Apr 25, 2019 03:57 AM

Property Giant Sunac Bets Bigger on Second-Tier City

Sunac bets more on larger cities with land purchase in Wuhan. Photo: VCG
Sunac bets more on larger cities with land purchase in Wuhan. Photo: VCG

Sunac China Holdings, one of the country’s biggest property developers, paid 15.2 billion yuan ($2.26 billion) for four plots in Wuhan, the capital of the central province Hubei, expanding its bets on large cities amid signs of market revival.

Sunac topped all Chinese developers in land purchases so far this year with a total of 66.5 billion yuan spent on 78 parcels, among which 67 plots are in second-tier cities — large and medium cities such as provincial capitals like Wuhan.

Analysts said China’s property market performance will diverge (Link in Chinese) sharply between large and small cities this year. While housing markets in big cities are expected to revive, transactions in smaller cities may slow further, they said

Big developers like Sunac and China Vanke have focused their land purchases on big cities this year while companies focusing smaller cities, like Country Garden and China Evergrande, slowed land acquisitions.

The four plots purchased by Sunac in Wuhan are all designated for both residential and commercial development. They are among 10 plots sold Wednesday in Wuhan for a combined 22.8 billion yuan, moderately higher than the total asking price of 19.8 billion yuan.

Lu Wenxi, an analyst at broker Centaline Property Agency, said the land market in some of China’s more than 30 first- and second-tier cities has started to warm up since February as market liquidity improves and local governments in several cities eased controls on home purchase to bolster the cooling market.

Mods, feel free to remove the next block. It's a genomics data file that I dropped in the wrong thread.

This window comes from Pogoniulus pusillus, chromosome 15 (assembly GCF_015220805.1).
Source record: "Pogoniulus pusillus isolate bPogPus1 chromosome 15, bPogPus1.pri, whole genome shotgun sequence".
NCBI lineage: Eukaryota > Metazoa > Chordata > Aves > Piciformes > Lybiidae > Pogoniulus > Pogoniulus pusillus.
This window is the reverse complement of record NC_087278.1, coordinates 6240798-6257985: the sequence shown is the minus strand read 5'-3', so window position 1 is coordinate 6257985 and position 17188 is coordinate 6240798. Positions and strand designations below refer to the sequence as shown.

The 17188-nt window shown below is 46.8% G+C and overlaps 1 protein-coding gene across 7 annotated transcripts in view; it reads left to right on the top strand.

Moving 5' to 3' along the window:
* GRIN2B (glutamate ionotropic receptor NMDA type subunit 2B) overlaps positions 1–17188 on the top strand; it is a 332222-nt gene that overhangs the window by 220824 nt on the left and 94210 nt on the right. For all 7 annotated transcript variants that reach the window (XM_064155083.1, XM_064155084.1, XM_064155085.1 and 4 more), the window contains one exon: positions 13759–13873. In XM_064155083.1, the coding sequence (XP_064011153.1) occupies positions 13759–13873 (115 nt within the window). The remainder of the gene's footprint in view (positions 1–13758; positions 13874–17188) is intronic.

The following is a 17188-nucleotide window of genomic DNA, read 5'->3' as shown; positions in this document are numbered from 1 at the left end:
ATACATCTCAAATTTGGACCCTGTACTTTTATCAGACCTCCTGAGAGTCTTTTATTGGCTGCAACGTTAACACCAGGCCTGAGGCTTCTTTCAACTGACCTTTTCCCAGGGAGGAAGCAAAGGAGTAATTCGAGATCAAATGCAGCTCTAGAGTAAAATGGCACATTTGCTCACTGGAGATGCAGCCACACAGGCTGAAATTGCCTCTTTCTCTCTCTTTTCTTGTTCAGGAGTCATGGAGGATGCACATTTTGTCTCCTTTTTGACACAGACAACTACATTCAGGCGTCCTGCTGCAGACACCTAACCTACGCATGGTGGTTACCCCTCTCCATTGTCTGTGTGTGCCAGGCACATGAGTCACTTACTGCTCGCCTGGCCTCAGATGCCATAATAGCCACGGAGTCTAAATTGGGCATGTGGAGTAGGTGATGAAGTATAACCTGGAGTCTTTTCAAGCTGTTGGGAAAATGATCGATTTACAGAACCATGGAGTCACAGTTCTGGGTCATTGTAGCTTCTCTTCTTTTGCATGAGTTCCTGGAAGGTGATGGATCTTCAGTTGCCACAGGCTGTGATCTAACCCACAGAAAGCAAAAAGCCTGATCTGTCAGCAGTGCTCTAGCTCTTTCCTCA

Lu said the land market will maintain rebound momentum during the first half this year. Cities including Hangzhou, Guangzhou and Wuhan have led the revival.

Sunac Chairman Sun Hongbin said in March that the company has remained cautious in land purchases as he thought the land market in many Chinese cities has been overheated. But Sun said Sunac will “absolutely make deals when there are good opportunities.”

In January, Sunac agreed to pay rival Oceanside Holdings 12.5 billion yuan for two parcels of land in Beijing and Shanghai in one of its biggest acquisitions in years.

Sunac booked total revenue of 124.8 billion yuan last year, up 89.4% year-on-year. The company has posted revenue exceeding 10 billion yuan in 16 cities, with Chongqing and Qingdao topping the list.

By the end of 2018, Sunac had nearly 4.8 million square meters of land reserves in Wuhan, dropping from 5.2 million square meters at the end of 2017.

Sunac has shown a growing appetite for land in second-tier cities this year, including Chongqing, Tianjin and Qingdao. The company made 86% of its land purchase expenditures this year in such cities, according to Centaline.

China’s housing market showed signs of slowing in 2018 after years of breakneck growth. In 2018, major developers’ sales grew by 33%, down from 54% in 2017 amid tightened regulations and a cooling market, Hong Kong-based China Merchants Securities International Co. Ltd. said in January.

The market has slowed most in smaller Chinese cities. Over the first two months of 2019, the amount of floor space sold on average in the country’s third-tier cities declined 19.3% year-on-year to 230,000 square meters, according to the China Index Academy, a real estate research institute.

Contact reporter Han Wei (

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